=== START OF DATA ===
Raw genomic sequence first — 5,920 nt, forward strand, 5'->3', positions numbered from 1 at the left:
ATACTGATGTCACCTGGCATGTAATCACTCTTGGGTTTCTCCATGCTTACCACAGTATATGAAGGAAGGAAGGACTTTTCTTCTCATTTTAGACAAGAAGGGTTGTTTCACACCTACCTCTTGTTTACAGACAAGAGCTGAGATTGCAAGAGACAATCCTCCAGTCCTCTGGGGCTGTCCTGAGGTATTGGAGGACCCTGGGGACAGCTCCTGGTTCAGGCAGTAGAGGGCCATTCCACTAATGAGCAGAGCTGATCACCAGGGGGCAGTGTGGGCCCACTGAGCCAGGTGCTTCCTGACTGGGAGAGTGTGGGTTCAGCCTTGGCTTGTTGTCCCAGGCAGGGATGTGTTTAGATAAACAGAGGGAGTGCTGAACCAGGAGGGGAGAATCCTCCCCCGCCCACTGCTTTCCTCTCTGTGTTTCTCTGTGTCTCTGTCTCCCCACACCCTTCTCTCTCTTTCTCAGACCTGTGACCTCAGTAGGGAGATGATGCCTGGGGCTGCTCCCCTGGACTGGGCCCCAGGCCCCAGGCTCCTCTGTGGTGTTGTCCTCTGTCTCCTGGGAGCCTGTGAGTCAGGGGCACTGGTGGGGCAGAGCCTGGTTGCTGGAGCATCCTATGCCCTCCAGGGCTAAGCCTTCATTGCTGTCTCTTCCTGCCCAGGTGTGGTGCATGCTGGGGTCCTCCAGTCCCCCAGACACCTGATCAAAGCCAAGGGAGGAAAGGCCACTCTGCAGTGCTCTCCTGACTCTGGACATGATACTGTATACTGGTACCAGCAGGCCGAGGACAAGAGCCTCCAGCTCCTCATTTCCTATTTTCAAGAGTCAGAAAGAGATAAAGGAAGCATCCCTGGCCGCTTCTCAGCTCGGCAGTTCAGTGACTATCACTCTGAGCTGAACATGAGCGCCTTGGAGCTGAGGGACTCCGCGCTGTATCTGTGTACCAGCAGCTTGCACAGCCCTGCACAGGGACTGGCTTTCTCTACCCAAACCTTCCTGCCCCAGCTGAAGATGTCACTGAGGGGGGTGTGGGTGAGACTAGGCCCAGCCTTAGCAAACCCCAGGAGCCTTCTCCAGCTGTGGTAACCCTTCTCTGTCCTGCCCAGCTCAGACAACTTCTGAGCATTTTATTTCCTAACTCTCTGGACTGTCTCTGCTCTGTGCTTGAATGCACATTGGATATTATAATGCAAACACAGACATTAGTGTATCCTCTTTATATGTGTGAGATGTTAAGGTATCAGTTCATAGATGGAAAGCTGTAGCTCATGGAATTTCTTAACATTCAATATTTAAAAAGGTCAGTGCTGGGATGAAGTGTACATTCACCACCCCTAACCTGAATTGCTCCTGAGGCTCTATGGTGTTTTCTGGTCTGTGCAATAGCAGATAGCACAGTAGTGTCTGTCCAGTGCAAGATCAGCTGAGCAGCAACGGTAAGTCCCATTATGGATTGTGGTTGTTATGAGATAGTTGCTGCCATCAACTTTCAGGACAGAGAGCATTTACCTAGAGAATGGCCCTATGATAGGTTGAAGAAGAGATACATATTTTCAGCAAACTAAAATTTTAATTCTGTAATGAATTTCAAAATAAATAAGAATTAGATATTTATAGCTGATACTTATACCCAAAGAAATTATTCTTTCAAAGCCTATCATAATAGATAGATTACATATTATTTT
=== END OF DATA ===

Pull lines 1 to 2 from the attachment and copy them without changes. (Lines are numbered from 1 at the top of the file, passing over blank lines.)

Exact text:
Raw genomic sequence first — 5,920 nt, forward strand, 5'->3', positions numbered from 1 at the left:
ATACTGATGTCACCTGGCATGTAATCACTCTTGGGTTTCTCCATGCTTACCACAGTATATGAAGGAAGGAAGGACTTTTCTTCTCATTTTAGACAAGAAGGGTTGTTTCACACCTACCTCTTGTTTACAGACAAGAGCTGAGATTGCAAGAGACAATCCTCCAGTCCTCTGGGGCTGTCCTGAGGTATTGGAGGACCCTGGGGACAGCTCCTGGTTCAGGCAGTAGAGGGCCATTCCACTAATGAGCAGAGCTGATCACCAGGGGGCAGTGTGGGCCCACTGAGCCAGGTGCTTCCTGACTGGGAGAGTGTGGGTTCAGCCTTGGCTTGTTGTCCCAGGCAGGGATGTGTTTAGATAAACAGAGGGAGTGCTGAACCAGGAGGGGAGAATCCTCCCCCGCCCACTGCTTTCCTCTCTGTGTTTCTCTGTGTCTCTGTCTCCCCACACCCTTCTCTCTCTTTCTCAGACCTGTGACCTCAGTAGGGAGATGATGCCTGGGGCTGCTCCCCTGGACTGGGCCCCAGGCCCCAGGCTCCTCTGTGGTGTTGTCCTCTGTCTCCTGGGAGCCTGTGAGTCAGGGGCACTGGTGGGGCAGAGCCTGGTTGCTGGAGCATCCTATGCCCTCCAGGGCTAAGCCTTCATTGCTGTCTCTTCCTGCCCAGGTGTGGTGCATGCTGGGGTCCTCCAGTCCCCCAGACACCTGATCAAAGCCAAGGGAGGAAAGGCCACTCTGCAGTGCTCTCCTGACTCTGGACATGATACTGTATACTGGTACCAGCAGGCCGAGGACAAGAGCCTCCAGCTCCTCATTTCCTATTTTCAAGAGTCAGAAAGAGATAAAGGAAGCATCCCTGGCCGCTTCTCAGCTCGGCAGTTCAGTGACTATCACTCTGAGCTGAACATGAGCGCCTTGGAGCTGAGGGACTCCGCGCTGTATCTGTGTACCAGCAGCTTGCACAGCCCTGCACAGGGACTGGCTTTCTCTACCCAAACCTTCCTGCCCCAGCTGAAGATGTCACTGAGGGGGGTGTGGGTGAGACTAGGCCCAGCCTTAGCAAACCCCAGGAGCCTTCTCCAGCTGTGGTAACCCTTCTCTGTCCTGCCCAGCTCAGACAACTTCTGAGCATTTTATTTCCTAACTCTCTGGACTGTCTCTGCTCTGTGCTTGAATGCACATTGGATATTATAATGCAAACACAGACATTAGTGTATCCTCTTTATATGTGTGAGATGTTAAGGTATCAGTTCATAGATGGAAAGCTGTAGCTCATGGAATTTCTTAACATTCAATATTTAAAAAGGTCAGTGCTGGGATGAAGTGTACATTCACCACCCCTAACCTGAATTGCTCCTGAGGCTCTATGGTGTTTTCTGGTCTGTGCAATAGCAGATAGCACAGTAGTGTCTGTCCAGTGCAAGATCAGCTGAGCAGCAACGGTAAGTCCCATTATGGATTGTGGTTGTTATGAGATAGTTGCTGCCATCAACTTTCAGGACAGAGAGCATTTACCTAGAGAATGGCCCTATGATAGGTTGAAGAAGAGATACATATTTTCAGCAAACTAAAATTTTAATTCTGTAATGAATTTCAAAATAAATAAGAATTAGATATTTATAGCTGATACTTATACCCAAAGAAATTATTCTTTCAAAGCCTATCATAATAGATAGATTACATATTATTTT